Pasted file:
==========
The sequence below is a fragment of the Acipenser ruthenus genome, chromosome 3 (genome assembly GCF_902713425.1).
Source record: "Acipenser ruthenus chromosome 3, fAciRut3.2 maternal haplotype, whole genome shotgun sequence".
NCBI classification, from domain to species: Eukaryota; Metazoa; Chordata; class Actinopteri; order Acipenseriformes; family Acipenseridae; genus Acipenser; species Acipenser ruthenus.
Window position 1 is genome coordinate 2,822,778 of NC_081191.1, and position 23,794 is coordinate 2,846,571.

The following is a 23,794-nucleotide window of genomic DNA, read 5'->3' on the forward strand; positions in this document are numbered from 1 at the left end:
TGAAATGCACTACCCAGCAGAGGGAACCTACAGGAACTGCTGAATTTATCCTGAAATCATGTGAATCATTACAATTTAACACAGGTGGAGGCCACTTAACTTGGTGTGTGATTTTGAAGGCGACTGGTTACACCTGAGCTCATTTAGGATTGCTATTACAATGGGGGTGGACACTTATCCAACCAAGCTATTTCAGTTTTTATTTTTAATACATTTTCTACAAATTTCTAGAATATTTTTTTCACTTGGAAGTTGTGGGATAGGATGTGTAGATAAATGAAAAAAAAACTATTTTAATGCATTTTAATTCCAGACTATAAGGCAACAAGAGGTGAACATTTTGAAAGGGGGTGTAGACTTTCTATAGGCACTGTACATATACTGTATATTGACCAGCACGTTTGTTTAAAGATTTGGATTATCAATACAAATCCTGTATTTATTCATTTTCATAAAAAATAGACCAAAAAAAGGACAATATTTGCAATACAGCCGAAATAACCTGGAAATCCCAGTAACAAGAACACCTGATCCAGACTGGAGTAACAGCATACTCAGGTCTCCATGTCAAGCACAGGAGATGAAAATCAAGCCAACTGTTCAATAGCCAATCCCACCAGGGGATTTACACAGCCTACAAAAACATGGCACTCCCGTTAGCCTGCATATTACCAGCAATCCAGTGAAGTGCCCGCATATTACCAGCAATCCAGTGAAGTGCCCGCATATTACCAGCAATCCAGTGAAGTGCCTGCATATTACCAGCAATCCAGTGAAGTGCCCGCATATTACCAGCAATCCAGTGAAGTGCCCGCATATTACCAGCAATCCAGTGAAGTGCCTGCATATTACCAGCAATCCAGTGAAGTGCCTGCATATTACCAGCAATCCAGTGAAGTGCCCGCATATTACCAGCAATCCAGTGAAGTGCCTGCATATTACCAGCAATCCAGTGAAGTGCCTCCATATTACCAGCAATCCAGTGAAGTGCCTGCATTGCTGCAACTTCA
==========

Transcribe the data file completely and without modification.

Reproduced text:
The sequence below is a fragment of the Acipenser ruthenus genome, chromosome 3 (genome assembly GCF_902713425.1).
Source record: "Acipenser ruthenus chromosome 3, fAciRut3.2 maternal haplotype, whole genome shotgun sequence".
NCBI classification, from domain to species: Eukaryota; Metazoa; Chordata; class Actinopteri; order Acipenseriformes; family Acipenseridae; genus Acipenser; species Acipenser ruthenus.
Window position 1 is genome coordinate 2,822,778 of NC_081191.1, and position 23,794 is coordinate 2,846,571.

The following is a 23,794-nucleotide window of genomic DNA, read 5'->3' on the forward strand; positions in this document are numbered from 1 at the left end:
TGAAATGCACTACCCAGCAGAGGGAACCTACAGGAACTGCTGAATTTATCCTGAAATCATGTGAATCATTACAATTTAACACAGGTGGAGGCCACTTAACTTGGTGTGTGATTTTGAAGGCGACTGGTTACACCTGAGCTCATTTAGGATTGCTATTACAATGGGGGTGGACACTTATCCAACCAAGCTATTTCAGTTTTTATTTTTAATACATTTTCTACAAATTTCTAGAATATTTTTTTCACTTGGAAGTTGTGGGATAGGATGTGTAGATAAATGAAAAAAAAACTATTTTAATGCATTTTAATTCCAGACTATAAGGCAACAAGAGGTGAACATTTTGAAAGGGGGTGTAGACTTTCTATAGGCACTGTACATATACTGTATATTGACCAGCACGTTTGTTTAAAGATTTGGATTATCAATACAAATCCTGTATTTATTCATTTTCATAAAAAATAGACCAAAAAAAGGACAATATTTGCAATACAGCCGAAATAACCTGGAAATCCCAGTAACAAGAACACCTGATCCAGACTGGAGTAACAGCATACTCAGGTCTCCATGTCAAGCACAGGAGATGAAAATCAAGCCAACTGTTCAATAGCCAATCCCACCAGGGGATTTACACAGCCTACAAAAACATGGCACTCCCGTTAGCCTGCATATTACCAGCAATCCAGTGAAGTGCCCGCATATTACCAGCAATCCAGTGAAGTGCCCGCATATTACCAGCAATCCAGTGAAGTGCCTGCATATTACCAGCAATCCAGTGAAGTGCCCGCATATTACCAGCAATCCAGTGAAGTGCCCGCATATTACCAGCAATCCAGTGAAGTGCCTGCATATTACCAGCAATCCAGTGAAGTGCCTGCATATTACCAGCAATCCAGTGAAGTGCCCGCATATTACCAGCAATCCAGTGAAGTGCCTGCATATTACCAGCAATCCAGTGAAGTGCCTCCATATTACCAGCAATCCAGTGAAGTGCCTGCATTGCTGCAACTTCA